By Michelle Westlund '83
Issue 19 | Spring/Summer 2010
As part of an ongoing effort to examine intercultural dimensions in ministry, Bethel Seminary, Bethel’s Office of Diversity and Community, and Global Horizons Institute recently co-sponsored a 90-minute public forum on Pathways to Reconciliation at Bethel Seminary. The forum’s primary goal was to initiate dialogue regarding challenges to reconciliation, as well as explore the ways reconciliation can be achieved in the church in America.
Moderated by Leon Rodrigues, Bethel University’s chief diversity officer, a panel of three experts presented a variety of perspectives and addressed numerous questions from the audience. Panel member Curtiss DeYoung, chair of Bethel University’s reconciliation studies department, discussed segregation in the church. “God has a one-item agenda,” he declared. “Reconciliation to Himself and to each other.”
Samuel Zalanga, Bethel University professor of anthropology and sociology, then addressed the spiritual, sociological, and economic impacts of a lack of reconciliation. He maintained that we must confront the sin of idolatry to bring about reconciliation. In this context, idolatry refers to people making themselves God by using the status of their own culture to judge and evaluate other cultures. The third panel member, Bethel Seminary’s Dean of Intercultural Relations Mark Harden, discussed the effect of cultural bias on reconciliation efforts. He asserted that most people think having good intentions is enough, but instead we need to “move beyond tolerance and simple accommodation strategies to action and participation. We need a willingness to bend to God’s will to be united.”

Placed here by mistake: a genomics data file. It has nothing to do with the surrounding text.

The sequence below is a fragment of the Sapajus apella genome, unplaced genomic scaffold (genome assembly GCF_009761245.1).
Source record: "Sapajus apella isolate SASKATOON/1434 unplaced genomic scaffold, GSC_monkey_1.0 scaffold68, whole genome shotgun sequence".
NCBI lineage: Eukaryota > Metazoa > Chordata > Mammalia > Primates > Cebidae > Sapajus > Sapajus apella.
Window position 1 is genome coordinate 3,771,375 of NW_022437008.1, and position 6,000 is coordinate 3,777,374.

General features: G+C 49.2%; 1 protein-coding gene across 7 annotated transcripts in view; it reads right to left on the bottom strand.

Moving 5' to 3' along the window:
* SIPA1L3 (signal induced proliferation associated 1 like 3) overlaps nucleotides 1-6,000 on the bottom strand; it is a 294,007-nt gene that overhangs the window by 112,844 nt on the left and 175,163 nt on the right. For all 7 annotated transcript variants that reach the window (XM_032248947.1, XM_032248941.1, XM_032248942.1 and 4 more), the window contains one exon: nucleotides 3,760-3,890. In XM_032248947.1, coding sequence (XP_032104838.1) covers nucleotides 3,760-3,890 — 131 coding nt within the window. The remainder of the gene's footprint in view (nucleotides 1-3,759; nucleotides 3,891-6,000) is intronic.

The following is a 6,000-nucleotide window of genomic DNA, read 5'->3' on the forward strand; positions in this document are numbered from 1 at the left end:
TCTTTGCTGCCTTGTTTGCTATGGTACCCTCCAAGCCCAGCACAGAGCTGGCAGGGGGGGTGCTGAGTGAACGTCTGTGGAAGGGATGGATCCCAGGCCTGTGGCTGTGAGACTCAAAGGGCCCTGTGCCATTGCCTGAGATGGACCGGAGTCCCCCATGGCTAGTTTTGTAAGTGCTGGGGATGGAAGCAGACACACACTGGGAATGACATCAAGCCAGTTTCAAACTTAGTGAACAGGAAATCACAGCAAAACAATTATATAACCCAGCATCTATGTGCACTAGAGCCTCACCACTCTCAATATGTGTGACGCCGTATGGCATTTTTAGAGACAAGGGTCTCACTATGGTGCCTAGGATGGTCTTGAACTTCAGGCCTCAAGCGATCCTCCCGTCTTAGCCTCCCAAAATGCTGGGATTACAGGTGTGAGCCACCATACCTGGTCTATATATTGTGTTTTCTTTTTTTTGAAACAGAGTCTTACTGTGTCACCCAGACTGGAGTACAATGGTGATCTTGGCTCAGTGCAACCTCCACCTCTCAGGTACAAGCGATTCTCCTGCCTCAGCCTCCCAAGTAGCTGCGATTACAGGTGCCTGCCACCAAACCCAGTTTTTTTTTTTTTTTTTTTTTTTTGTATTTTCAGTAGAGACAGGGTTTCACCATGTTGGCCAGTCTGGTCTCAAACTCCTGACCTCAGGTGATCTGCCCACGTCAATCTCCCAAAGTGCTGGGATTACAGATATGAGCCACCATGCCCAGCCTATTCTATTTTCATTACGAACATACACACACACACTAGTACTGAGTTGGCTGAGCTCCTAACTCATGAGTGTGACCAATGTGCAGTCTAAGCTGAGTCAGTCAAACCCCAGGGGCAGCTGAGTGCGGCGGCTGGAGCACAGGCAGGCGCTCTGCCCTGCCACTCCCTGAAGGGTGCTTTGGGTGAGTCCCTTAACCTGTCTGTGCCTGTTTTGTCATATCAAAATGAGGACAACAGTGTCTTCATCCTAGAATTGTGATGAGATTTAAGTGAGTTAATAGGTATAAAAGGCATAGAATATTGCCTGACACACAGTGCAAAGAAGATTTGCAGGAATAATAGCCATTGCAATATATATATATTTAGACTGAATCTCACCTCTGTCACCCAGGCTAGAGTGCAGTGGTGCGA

Rodrigues summarized the panel’s dialogue by emphasizing that “guilt will not accomplish the goal of moving the church toward reconciliation. Instead, understanding differences through reconciliation will remind us of our primary goal.”
Because reconciliation involves a complex set of understandings, the conversation is far from over. The Pathways to Reconciliation Forum was a step in a series of opportunities for constructive dialogue about a complicated and vital topic.
Listen to the forum.